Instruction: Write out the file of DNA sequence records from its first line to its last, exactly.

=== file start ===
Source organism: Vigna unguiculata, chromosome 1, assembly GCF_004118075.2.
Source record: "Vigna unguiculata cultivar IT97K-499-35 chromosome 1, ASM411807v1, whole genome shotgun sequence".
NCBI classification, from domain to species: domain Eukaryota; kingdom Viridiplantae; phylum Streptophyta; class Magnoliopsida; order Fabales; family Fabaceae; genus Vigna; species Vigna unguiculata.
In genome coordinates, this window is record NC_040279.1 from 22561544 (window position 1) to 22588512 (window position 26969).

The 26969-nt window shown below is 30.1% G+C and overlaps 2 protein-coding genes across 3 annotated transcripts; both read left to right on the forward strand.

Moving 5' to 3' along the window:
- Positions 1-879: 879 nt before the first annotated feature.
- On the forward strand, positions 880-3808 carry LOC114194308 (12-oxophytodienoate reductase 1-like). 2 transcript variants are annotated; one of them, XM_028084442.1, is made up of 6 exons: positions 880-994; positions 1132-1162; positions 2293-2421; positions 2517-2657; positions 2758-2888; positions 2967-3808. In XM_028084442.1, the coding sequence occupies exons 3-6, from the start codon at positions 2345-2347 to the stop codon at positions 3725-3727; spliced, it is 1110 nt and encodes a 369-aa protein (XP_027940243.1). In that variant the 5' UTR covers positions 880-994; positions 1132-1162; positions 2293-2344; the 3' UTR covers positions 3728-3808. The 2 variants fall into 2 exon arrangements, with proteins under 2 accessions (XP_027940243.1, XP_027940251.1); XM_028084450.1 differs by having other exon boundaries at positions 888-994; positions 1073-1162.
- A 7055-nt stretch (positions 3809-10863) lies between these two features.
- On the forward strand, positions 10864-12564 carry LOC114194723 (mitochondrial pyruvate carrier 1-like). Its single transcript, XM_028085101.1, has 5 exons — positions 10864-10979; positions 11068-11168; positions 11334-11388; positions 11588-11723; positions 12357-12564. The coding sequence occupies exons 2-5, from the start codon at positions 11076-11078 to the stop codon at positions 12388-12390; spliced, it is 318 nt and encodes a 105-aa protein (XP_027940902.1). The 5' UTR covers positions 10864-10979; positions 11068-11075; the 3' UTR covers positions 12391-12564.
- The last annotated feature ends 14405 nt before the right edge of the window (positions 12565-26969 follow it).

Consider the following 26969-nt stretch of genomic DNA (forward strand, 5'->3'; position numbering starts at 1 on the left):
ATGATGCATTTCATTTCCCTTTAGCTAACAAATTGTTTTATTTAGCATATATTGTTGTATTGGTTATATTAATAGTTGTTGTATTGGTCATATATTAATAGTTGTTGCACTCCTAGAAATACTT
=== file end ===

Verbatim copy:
Source organism: Vigna unguiculata, chromosome 1, assembly GCF_004118075.2.
Source record: "Vigna unguiculata cultivar IT97K-499-35 chromosome 1, ASM411807v1, whole genome shotgun sequence".
NCBI classification, from domain to species: domain Eukaryota; kingdom Viridiplantae; phylum Streptophyta; class Magnoliopsida; order Fabales; family Fabaceae; genus Vigna; species Vigna unguiculata.
In genome coordinates, this window is record NC_040279.1 from 22561544 (window position 1) to 22588512 (window position 26969).

The 26969-nt window shown below is 30.1% G+C and overlaps 2 protein-coding genes across 3 annotated transcripts; both read left to right on the forward strand.

Moving 5' to 3' along the window:
- Positions 1-879: 879 nt before the first annotated feature.
- On the forward strand, positions 880-3808 carry LOC114194308 (12-oxophytodienoate reductase 1-like). 2 transcript variants are annotated; one of them, XM_028084442.1, is made up of 6 exons: positions 880-994; positions 1132-1162; positions 2293-2421; positions 2517-2657; positions 2758-2888; positions 2967-3808. In XM_028084442.1, the coding sequence occupies exons 3-6, from the start codon at positions 2345-2347 to the stop codon at positions 3725-3727; spliced, it is 1110 nt and encodes a 369-aa protein (XP_027940243.1). In that variant the 5' UTR covers positions 880-994; positions 1132-1162; positions 2293-2344; the 3' UTR covers positions 3728-3808. The 2 variants fall into 2 exon arrangements, with proteins under 2 accessions (XP_027940243.1, XP_027940251.1); XM_028084450.1 differs by having other exon boundaries at positions 888-994; positions 1073-1162.
- A 7055-nt stretch (positions 3809-10863) lies between these two features.
- On the forward strand, positions 10864-12564 carry LOC114194723 (mitochondrial pyruvate carrier 1-like). Its single transcript, XM_028085101.1, has 5 exons — positions 10864-10979; positions 11068-11168; positions 11334-11388; positions 11588-11723; positions 12357-12564. The coding sequence occupies exons 2-5, from the start codon at positions 11076-11078 to the stop codon at positions 12388-12390; spliced, it is 318 nt and encodes a 105-aa protein (XP_027940902.1). The 5' UTR covers positions 10864-10979; positions 11068-11075; the 3' UTR covers positions 12391-12564.
- The last annotated feature ends 14405 nt before the right edge of the window (positions 12565-26969 follow it).

Consider the following 26969-nt stretch of genomic DNA (forward strand, 5'->3'; position numbering starts at 1 on the left):
ATGATGCATTTCATTTCCCTTTAGCTAACAAATTGTTTTATTTAGCATATATTGTTGTATTGGTTATATTAATAGTTGTTGTATTGGTCATATATTAATAGTTGTTGCACTCCTAGAAATACTT